When Diane and BoJack go on tour to promote One Trick Pony, Diane draws attention for remarking on allegations made against beloved TV star Hank Hippopopalous. Even as she weathers a sea of abuse and hate mail, Diane becomes ever more determined to expose the truth about Hank.
Some BoJack episodes are so good at mirroring real life events that they’re actually a bit uncomfortable to watch. Hank After Dark is one such episode, covering as it does what happens when a woman (or indeed multiple women) accuse a powerful man of sexual misconduct.
In this case, we never actually find out exactly what Hank did to his assistants, although we’re clearly meant to believe that it’s some kind of non-consensual sexual attention. Diane isn’t even one of his victims – she’s merely pointing out that allegations exist and can be easily found online – but she still attracts the same level of vitriol and hatred from the public. How dare she ruin the life of a popular, well-liked man? With painful precision, the show hits all the notes in this particular narrative. And by the end, Diane is forced to drop her investigation, while Hank’s public refutation of the accusations are considered good enough evidence of his innocence.
Even Mr Peanutbutter, Diane’s loving husband, isn’t on her side this time. How could she pursue Hank when it could jeopardise Mr Peanutbutter’s own newly relaunched TV career? What’s more, having been against it all season, Mr Peanutbutter now thinks it would be a good idea if Diane went to Cordovia, giving them some time apart.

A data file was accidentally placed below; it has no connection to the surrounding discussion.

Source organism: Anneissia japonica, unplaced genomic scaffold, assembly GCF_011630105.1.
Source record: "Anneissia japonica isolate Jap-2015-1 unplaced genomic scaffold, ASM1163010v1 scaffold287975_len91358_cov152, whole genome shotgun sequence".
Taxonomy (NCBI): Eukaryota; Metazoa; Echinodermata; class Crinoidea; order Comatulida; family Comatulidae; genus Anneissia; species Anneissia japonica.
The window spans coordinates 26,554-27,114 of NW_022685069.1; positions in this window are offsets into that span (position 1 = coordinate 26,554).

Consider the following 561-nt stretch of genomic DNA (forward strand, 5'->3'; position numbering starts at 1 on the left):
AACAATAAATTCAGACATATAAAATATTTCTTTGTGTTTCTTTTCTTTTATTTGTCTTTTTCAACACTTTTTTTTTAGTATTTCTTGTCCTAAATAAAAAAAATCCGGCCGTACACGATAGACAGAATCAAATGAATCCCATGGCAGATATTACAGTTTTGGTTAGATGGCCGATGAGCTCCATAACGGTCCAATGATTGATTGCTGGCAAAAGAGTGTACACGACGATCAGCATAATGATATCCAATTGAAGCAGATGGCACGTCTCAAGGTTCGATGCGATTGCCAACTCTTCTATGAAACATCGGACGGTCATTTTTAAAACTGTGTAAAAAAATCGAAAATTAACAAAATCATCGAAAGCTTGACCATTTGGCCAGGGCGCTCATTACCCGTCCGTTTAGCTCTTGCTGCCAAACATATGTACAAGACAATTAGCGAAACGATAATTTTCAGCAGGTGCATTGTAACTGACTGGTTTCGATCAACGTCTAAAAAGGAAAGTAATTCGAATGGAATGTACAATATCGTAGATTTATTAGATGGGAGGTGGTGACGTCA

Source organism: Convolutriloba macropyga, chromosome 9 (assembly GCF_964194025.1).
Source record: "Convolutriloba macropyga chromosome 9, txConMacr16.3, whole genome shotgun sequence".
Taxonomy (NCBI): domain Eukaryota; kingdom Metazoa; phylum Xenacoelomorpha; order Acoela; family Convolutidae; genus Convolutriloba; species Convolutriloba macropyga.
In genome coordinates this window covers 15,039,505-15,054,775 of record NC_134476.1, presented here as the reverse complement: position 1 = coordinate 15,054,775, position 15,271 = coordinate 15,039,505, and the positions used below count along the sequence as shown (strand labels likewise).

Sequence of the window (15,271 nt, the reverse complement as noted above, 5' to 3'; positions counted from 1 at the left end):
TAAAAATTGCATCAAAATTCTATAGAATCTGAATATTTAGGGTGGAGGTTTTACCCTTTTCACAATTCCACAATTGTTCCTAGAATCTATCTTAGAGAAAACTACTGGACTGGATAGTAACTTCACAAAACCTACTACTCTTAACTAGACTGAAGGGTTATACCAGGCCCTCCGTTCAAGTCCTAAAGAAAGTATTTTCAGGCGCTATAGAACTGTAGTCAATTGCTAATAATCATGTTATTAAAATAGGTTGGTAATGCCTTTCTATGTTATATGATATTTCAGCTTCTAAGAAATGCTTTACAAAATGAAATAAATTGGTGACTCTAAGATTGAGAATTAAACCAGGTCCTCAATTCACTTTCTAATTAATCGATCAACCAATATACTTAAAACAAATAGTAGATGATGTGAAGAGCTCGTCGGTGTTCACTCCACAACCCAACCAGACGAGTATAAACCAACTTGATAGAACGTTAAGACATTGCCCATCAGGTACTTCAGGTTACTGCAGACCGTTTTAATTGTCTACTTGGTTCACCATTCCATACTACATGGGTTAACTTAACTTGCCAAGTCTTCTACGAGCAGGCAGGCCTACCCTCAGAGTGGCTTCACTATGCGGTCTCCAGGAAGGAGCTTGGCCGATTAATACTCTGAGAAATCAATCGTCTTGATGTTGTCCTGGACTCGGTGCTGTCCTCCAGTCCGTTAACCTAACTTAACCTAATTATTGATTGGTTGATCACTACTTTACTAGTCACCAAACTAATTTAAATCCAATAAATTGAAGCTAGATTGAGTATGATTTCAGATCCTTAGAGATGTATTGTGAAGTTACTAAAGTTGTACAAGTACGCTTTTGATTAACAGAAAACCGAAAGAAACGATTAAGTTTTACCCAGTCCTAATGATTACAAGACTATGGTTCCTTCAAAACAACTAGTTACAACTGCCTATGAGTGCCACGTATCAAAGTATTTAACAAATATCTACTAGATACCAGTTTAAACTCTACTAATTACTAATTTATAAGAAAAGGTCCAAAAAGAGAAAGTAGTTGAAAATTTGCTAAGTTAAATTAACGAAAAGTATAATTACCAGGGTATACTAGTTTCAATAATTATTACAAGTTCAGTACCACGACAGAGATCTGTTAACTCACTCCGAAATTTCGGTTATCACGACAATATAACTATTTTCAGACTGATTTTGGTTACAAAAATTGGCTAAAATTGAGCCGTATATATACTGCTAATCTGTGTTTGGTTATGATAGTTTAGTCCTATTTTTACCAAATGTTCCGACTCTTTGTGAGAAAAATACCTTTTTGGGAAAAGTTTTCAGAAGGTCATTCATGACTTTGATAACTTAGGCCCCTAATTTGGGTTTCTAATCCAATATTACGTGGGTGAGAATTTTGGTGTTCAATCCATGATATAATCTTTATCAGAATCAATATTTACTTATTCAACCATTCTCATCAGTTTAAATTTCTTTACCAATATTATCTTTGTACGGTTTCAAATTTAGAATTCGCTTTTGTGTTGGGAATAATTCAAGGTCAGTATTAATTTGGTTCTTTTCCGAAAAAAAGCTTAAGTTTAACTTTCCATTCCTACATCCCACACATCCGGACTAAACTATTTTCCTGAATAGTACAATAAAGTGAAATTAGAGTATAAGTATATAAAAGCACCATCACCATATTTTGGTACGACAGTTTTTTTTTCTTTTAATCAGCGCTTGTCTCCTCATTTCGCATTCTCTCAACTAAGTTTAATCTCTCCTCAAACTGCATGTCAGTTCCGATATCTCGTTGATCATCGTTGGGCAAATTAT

This development is noteworthy on two counts. First, just a scant few episodes ago, we learnt that Mr Peanutbutter spends his days on the sofa waiting for Diane to come home, so for him to encourage her to go away is a massive deal. Secondly, back in season one, Mr Peanutbutter acknowledged that Diane is smarter than him – when she started having doubts about the wedding, it made him wonder if there was something to be worried about. Therefore, if she is worried about Hank and his conduct, Mr Peanutbutter must know, deep down, that she has good reason to do so. Unwilling to jeopardise either his admiration of Hank or his new TV show, Mr Peanutbutter has clearly decided that the best way to ignore the problem is just to send Diane away.
Let’s contrast this with BoJack’s reaction. Even though he’s still upset about the way Diane portrayed him in the book – something which she apologises for in this episode – he still defends her from random abusers and categorically states that he is “in her corner”. And it’s not even that BoJack has nothing to lose – his newly-restored fame and reputation could just as easily be dragged down by association with Diane. Bojack may be an arsehole most of the time, but in this guess, he’s being a more supportive friend than Mr Peanutbutter.
I would be remiss if I finished this review without mentioning the obligatory Todd B-story. As foreshadowed a couple of episodes ago, Todd bears a striking resemblance to Prince Gustav of Cordovia, and here the two end up swapping places. While Todd is held offscreen at the Cordovian embassy, Prince Gustav takes his place as Mr Peanutbutter’s assistant for a few days. Naturally, Mr Peanutbutter doesn’t notice that anything is amiss, and frequently calls Gustav’s foreign accent and strange turns of phrase “typical Todd”.
- In a flashback we see Katrina, Mr Peanutbutter’s first wife.
- In the world of BoJack, Vanity Fair is a manatee-run magazine called Manatee Fair.
- Matthew Fox is a wolf, and Scott Wolf is a fox.
- Katrina heads offscreen to talk to Erica.
- The MSNBSea news ticker includes a headline about the Chicken-4-Dayz “Glutbucket”.
Summary – Hank After Dark: “I’m Hank Hippopopalous. Who the hell are you?”